The gentle warbling wind low answered to all.

So forth issewed the Seasons of the yeare :
First, lusty Spring, all dight in leaves of flowers
That freshly budded and new blossomes did beare,
In which a thousand birds had built their bowers
That sweetly sung to call forth paramours ;
And in his hand a javelin he did beare,
And on his head (as fit for warlike stoures5)
A guilt engraven morion he did weare;
That as some did him love, so others did him feare.
Then came the iolly Sommer, being dight
In a thin silken cassock coloured greene,

Eftsoones-soon efter or after, presently. ? Read-guess. 3 Base-low. 4 “Faerie Queen," Bk. vii, Canto 2.5 Stoures--assaults, battles. Morion an ancient steel cap or helmet.

That was unlined all, to be more light; And on his head a girlond well beseenel He wore, from which as he had chaufféd? been The sweat did drop; and in his hand he bore A bowe and shaftes, as he in forrest greene Had hunted late the libbard" or the bore, And nowe would bathe his limbes, with labor heated sore. Then came the Autumne, all in yellow clad, As though he joyed in his plenteous store, Laden with fruits that made him laugh, full glad That he had banisht hunger, which to-fore4 Had by the belly oft him pinchéd sore; Upon his head a wreath, that was enrold 5 With ears of corne of every sort, he bore ; And in his hand a sickle he did holde, To reape the ripened fruits the which the earth had yold.6 Lastly came Winter, cloathed all in frize, Chattering his teeth for cold that did him chill; Whilst on his hoary beard his breath did freese, And the dull drops, that from his purpled bill As from a limbeck? did adown distill: In his right hand a tippéd staffe he held, With which his feeble steps he stayed still; For he was faint with cold and week with eld;8 That scarse his loosed limbes he hable was to weld.9

Thus the fresh Clarion, 11 being readie dight,

Unto his journey did himselfe addresse,
And with good speed began to take his flight;

Over the fields, in his frank lustinesse,
And all the champaignell o're he soared light;

And all the country wide he did possesse,
Feeding upon their pleasures bounteouslie,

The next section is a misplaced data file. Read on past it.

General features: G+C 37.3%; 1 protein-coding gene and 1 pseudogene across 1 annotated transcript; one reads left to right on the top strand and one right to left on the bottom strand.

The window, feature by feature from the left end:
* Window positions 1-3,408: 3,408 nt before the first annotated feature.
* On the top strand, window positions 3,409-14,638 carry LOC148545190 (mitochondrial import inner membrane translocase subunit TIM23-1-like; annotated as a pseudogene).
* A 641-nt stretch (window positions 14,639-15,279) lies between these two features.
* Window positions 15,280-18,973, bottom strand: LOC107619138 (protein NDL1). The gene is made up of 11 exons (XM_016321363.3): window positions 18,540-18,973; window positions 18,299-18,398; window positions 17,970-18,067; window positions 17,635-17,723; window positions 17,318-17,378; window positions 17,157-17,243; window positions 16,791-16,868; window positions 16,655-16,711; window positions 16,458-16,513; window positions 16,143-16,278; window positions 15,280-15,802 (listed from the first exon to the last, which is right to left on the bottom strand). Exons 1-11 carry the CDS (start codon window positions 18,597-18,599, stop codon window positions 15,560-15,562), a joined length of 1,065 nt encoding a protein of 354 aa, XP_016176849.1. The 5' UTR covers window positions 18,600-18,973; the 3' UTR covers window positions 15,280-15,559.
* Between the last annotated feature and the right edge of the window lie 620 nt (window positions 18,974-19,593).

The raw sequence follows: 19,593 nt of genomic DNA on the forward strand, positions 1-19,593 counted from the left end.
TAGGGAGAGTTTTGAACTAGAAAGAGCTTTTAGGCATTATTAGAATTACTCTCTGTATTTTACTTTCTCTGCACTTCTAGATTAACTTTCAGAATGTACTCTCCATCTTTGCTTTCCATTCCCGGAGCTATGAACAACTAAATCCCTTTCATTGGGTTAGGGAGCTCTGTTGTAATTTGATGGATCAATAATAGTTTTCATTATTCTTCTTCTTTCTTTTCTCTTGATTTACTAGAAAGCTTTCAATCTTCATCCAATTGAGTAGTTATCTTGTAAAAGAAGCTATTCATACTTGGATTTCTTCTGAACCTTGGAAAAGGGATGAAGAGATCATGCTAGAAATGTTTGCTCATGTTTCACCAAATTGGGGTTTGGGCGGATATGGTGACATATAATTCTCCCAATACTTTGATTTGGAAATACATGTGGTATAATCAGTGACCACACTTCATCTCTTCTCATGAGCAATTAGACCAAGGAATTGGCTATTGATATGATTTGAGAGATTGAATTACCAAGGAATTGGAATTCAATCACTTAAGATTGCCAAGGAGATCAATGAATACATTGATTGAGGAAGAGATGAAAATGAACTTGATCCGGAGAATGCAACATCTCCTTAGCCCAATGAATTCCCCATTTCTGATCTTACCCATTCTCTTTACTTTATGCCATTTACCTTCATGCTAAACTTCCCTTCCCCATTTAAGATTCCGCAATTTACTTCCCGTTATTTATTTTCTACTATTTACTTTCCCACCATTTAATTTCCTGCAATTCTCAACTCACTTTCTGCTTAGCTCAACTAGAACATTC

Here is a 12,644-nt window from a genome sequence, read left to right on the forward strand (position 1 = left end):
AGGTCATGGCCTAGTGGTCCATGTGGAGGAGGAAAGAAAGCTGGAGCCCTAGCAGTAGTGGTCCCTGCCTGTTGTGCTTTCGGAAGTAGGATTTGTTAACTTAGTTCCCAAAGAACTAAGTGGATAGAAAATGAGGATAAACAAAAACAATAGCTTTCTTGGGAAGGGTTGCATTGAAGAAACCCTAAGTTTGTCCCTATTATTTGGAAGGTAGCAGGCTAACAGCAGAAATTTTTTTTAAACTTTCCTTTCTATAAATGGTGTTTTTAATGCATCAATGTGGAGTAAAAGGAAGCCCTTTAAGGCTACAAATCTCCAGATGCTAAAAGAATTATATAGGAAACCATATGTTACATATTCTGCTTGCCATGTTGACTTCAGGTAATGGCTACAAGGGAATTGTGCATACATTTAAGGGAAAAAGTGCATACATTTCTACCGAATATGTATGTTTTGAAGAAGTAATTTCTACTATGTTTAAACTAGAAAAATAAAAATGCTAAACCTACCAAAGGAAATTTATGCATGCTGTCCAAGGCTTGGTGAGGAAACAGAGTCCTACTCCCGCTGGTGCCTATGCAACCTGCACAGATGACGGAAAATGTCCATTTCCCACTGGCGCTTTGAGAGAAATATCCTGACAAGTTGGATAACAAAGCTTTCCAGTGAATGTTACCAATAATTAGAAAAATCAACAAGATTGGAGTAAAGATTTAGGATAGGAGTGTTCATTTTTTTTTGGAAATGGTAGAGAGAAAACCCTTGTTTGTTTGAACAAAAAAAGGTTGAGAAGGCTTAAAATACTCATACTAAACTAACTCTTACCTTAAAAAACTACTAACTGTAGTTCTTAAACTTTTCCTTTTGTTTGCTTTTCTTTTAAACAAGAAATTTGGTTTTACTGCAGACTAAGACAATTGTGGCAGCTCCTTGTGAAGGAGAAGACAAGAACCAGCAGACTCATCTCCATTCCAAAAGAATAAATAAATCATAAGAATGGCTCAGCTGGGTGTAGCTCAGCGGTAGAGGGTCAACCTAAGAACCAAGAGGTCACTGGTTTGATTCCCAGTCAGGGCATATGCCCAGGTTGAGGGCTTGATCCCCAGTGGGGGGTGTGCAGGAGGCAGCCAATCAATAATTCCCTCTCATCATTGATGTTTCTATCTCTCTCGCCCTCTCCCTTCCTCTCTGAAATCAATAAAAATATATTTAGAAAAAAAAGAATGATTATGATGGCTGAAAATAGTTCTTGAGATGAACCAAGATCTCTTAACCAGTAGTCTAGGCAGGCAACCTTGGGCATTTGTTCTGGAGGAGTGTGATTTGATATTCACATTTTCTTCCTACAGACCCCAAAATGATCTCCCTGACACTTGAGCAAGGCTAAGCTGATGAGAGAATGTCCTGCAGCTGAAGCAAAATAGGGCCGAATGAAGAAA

That none gainsaid, nor none did him envie.

I Well beseene-beautiful to be seen. 2 Chauffed-heated. 3 Libbard—the leopard. 4 To-fore— before this. 5 Enroldsurrounded. 6 Yold—yielded. 7 Limbeck—an alembic or still. 8 Eld-old age. 9 Weld-wield, govern.

10 “Muiopotmos; or the Fate of the Butterflie," vv. 145—232.1 Clarion-the name of the butterfly, 12 Champaigne-from the French champagne, Italian campagna, Latin campanus, and all from campus, a plain-open country.

The woods, the rivers, and the medowes greene,

With his aire-cutting wings he measured wide;
Ne did he leave the mountaines bare unseene,

Nor the rank grassie fennes delights untride :
But none of these, however sweet they beene,

Mote please his fancie, nor him cause abide :
His choicefull sense with every change doth flit;
No common things may please a wavering wit.
To the gay gardins his unstaid desire

Him wholly caried, to refresh his sprights :
There, lavish Nature, in her best attire,

Powres forth sweete odors and alluring sights ;
And Arte, with her contending, doth aspire

To excell the naturall with made delights:
And all that faire or pleasant may be found,
In riotous excesse doth there abound.
There he arriving, round about doth flie

From bed to bed, from one to other border;
And takes survey, with curious busie eye,

Of every flowre and herbe there set in order ;
Now this, now that, he tasteth tenderly,

Yet none of them he rudely doth disorder,
Nor with his feete their silken leaves deface,
But pastures on the pleasures of each place.
And evermore, with most varietie

And change of sweetness, (for all change is sweete,)
He casts? his glutton sense to satisfy;

Now, sucking of the sap of herbe most meet,
Or of the dew which yet on them does lie,

Now in the same bathing his tender feete:
And then he pearcheth on some braunch thereby,2
To weather him, and his moyst wings to dry.
And then again he turneth to his play,

To spoyle4 the pleasures of that Paradise ;
The wholesome Saulge, and Lavender still gray,

Ranke-smelling Rue, and Cummin good for eyes,

I He casts-he casts in his mind, contrives how.

% Thereby-close by. 3 To weather him—to expose himself to the air. + Spoyle--inake a spoil of. 5 Saulge--from the Latin salvere, to be in good health--the herb sage, so called from its salutary properties.